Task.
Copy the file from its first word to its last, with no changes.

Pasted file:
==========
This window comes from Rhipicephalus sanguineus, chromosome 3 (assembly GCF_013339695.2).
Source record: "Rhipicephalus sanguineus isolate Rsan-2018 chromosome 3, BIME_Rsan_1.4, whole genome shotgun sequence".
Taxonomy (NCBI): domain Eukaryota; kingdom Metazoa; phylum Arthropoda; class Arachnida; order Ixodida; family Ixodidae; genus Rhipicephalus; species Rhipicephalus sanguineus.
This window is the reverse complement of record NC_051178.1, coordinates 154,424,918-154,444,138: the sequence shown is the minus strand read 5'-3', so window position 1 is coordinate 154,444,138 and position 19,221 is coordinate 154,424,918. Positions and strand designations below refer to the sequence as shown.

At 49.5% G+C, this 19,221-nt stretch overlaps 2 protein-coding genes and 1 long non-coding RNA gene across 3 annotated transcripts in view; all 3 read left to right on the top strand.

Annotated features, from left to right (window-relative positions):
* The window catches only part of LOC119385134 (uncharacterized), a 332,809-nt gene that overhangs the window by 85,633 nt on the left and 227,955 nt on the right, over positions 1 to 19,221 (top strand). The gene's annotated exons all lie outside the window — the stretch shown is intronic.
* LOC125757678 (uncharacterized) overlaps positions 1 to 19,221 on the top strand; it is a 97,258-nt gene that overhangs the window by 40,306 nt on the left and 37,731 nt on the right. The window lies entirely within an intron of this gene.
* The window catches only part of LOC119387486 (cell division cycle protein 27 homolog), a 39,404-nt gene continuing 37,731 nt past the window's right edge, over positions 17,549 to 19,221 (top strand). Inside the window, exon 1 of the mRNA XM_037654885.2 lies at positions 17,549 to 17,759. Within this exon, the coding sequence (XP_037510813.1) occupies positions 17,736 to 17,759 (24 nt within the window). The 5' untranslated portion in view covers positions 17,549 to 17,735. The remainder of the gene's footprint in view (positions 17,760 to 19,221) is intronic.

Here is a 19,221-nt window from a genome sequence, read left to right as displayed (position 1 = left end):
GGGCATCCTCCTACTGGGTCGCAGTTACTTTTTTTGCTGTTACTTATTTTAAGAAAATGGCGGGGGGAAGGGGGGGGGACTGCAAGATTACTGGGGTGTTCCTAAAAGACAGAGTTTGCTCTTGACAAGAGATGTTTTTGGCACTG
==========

This window comes from Rhipicephalus sanguineus, chromosome 3 (assembly GCF_013339695.2).
Source record: "Rhipicephalus sanguineus isolate Rsan-2018 chromosome 3, BIME_Rsan_1.4, whole genome shotgun sequence".
Taxonomy (NCBI): domain Eukaryota; kingdom Metazoa; phylum Arthropoda; class Arachnida; order Ixodida; family Ixodidae; genus Rhipicephalus; species Rhipicephalus sanguineus.
This window is the reverse complement of record NC_051178.1, coordinates 154,424,918-154,444,138: the sequence shown is the minus strand read 5'-3', so window position 1 is coordinate 154,444,138 and position 19,221 is coordinate 154,424,918. Positions and strand designations below refer to the sequence as shown.

At 49.5% G+C, this 19,221-nt stretch overlaps 2 protein-coding genes and 1 long non-coding RNA gene across 3 annotated transcripts in view; all 3 read left to right on the top strand.

Annotated features, from left to right (window-relative positions):
* The window catches only part of LOC119385134 (uncharacterized), a 332,809-nt gene that overhangs the window by 85,633 nt on the left and 227,955 nt on the right, over positions 1 to 19,221 (top strand). The gene's annotated exons all lie outside the window — the stretch shown is intronic.
* LOC125757678 (uncharacterized) overlaps positions 1 to 19,221 on the top strand; it is a 97,258-nt gene that overhangs the window by 40,306 nt on the left and 37,731 nt on the right. The window lies entirely within an intron of this gene.
* The window catches only part of LOC119387486 (cell division cycle protein 27 homolog), a 39,404-nt gene continuing 37,731 nt past the window's right edge, over positions 17,549 to 19,221 (top strand). Inside the window, exon 1 of the mRNA XM_037654885.2 lies at positions 17,549 to 17,759. Within this exon, the coding sequence (XP_037510813.1) occupies positions 17,736 to 17,759 (24 nt within the window). The 5' untranslated portion in view covers positions 17,549 to 17,735. The remainder of the gene's footprint in view (positions 17,760 to 19,221) is intronic.

Here is a 19,221-nt window from a genome sequence, read left to right as displayed (position 1 = left end):
GGGCATCCTCCTACTGGGTCGCAGTTACTTTTTTTGCTGTTACTTATTTTAAGAAAATGGCGGGGGGAAGGGGGGGGGACTGCAAGATTACTGGGGTGTTCCTAAAAGACAGAGTTTGCTCTTGACAAGAGATGTTTTTGGCACTG